Review: House of Cards, Season 1 Episode 1

Netflix's first foray into television production may be the beginning of a bright future for on-demand television.

If Netflix’s original series House of Cards represents a new model for television, the future is bright.

The Internet drama, created by The Girl with the Dragon Tattoo director David Fincher and Ides of March co-producer Beau Willimon, captures the politico spirit of Washington, D.C. and the changing dynamics of a print newsroom, while the commercial-free nature of the distributor allows the story to progress in such a way that is impossible to do with network TV.

Kevin Spacey plays congressman Francis Underwood, the House majority whip who has played the political game long enough to be considered for a major cabinet position under recently elected President Garrett Walker (Michael Gill). But when Underwood is informed he won’t be appointed, the congressman turns the game on its head with the help of young Washington Herald reporter Zoe Barnes (Kate Mara).

On several occasions, Underwood breaks the actor’s ‘fourth wall’ to reveal the depth of his inner monologue. Directly addressing the viewer, Spacey weaves us into the storyline and gives a glimpse into the mind of a political strategist. From the opening scene, these thoughts are eloquently expressed.

“There are two kinds of pain: the sort of pain that makes you strong, and useless pain — the sort of pain that only leads to suffering. I have no patience for useless things. Moments like this require someone who will act, to do the unpleasant thing, the necessary thing,” Underwood said as he prepares to put a wounded dog out of his misery.

Barnes plays the stereotypical young reporter in today’s age, part idealist and part social media maven. When she’s fed information from Underwood, Barnes quickly verifies it and gets it ready to publish — straight to the Web. Her audience comes from a generation that gets its news from Twitter and Stephen Colbert, and she plays to that crowd as an aspiring political correspondent while her editors focus on what she can do for the print edition. The dynamic leads to hilarious conversations with editor Lucas Goodwin (Sebastian Arcelus) — which most reporters remember having in their idealistic youth.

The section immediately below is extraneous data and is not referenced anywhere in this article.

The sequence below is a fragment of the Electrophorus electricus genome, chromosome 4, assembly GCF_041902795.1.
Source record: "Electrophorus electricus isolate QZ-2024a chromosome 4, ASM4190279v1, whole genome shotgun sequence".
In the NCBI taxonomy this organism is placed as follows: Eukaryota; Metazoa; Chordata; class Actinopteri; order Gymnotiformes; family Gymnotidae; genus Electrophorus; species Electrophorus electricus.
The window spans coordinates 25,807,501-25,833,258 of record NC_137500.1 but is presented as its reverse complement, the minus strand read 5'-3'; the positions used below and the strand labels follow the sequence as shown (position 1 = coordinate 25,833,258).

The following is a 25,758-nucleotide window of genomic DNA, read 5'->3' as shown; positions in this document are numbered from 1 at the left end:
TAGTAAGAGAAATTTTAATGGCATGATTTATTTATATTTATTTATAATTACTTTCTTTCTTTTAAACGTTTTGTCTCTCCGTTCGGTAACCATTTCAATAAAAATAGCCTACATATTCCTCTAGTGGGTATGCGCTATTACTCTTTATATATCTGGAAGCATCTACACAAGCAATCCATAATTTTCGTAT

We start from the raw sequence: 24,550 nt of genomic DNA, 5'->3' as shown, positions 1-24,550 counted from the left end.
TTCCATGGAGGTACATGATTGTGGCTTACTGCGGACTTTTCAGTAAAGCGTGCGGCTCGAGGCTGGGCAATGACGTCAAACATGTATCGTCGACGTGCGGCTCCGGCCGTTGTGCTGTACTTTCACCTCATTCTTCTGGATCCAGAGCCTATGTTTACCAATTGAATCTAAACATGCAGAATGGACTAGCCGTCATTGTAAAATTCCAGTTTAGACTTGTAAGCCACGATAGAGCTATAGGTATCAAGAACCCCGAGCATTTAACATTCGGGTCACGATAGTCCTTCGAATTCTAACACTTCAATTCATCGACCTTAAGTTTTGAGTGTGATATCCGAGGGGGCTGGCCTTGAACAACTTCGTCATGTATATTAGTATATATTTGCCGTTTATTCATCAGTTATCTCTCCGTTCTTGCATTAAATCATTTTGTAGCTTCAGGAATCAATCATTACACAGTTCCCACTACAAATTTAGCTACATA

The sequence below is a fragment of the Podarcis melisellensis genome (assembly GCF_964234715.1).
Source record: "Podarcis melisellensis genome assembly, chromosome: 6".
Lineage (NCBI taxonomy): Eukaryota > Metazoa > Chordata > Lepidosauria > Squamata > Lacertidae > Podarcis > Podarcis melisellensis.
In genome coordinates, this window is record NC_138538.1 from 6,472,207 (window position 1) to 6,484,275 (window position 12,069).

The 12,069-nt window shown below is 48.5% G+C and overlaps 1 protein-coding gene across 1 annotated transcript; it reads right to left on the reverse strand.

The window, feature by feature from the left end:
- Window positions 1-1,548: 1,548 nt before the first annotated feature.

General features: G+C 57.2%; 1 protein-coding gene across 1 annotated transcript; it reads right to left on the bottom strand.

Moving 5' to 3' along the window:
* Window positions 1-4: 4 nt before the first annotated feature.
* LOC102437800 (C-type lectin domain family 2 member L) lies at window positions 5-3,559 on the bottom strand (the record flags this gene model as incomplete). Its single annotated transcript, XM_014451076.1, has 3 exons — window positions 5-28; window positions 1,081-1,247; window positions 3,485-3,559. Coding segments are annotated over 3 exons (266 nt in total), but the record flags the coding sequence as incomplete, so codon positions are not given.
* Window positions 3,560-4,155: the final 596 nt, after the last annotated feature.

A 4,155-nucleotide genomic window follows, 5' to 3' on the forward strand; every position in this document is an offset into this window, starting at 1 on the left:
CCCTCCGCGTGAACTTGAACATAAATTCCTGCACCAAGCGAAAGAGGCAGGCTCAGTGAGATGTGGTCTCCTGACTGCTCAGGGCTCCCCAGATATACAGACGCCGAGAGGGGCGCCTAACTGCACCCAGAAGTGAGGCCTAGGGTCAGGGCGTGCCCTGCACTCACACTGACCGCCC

Perhaps the biggest advantage House of Cards has over network TV is its lack of commercials. Netflix’s paid subscription model allows for more flowing storylines, and the writers are able to tell a story without the need for cliffhangers and pauses every 12-15 minutes. The episode’s 56 minutes packs story into every second, rather than the 42 minutes of an average hour-long TV show.

Netflix released the first season in its entirety, allowing viewers to binge on all 13 episodes or space them out as they would a normal TV show. But with the pace of the individual storylines, viewers will likely advance instead of standing still. They’ll take Underwood’s advice: “Forward. That is the battle cry. Leave ideology to the armchair generals; it does me no good.”

On to the next episode.

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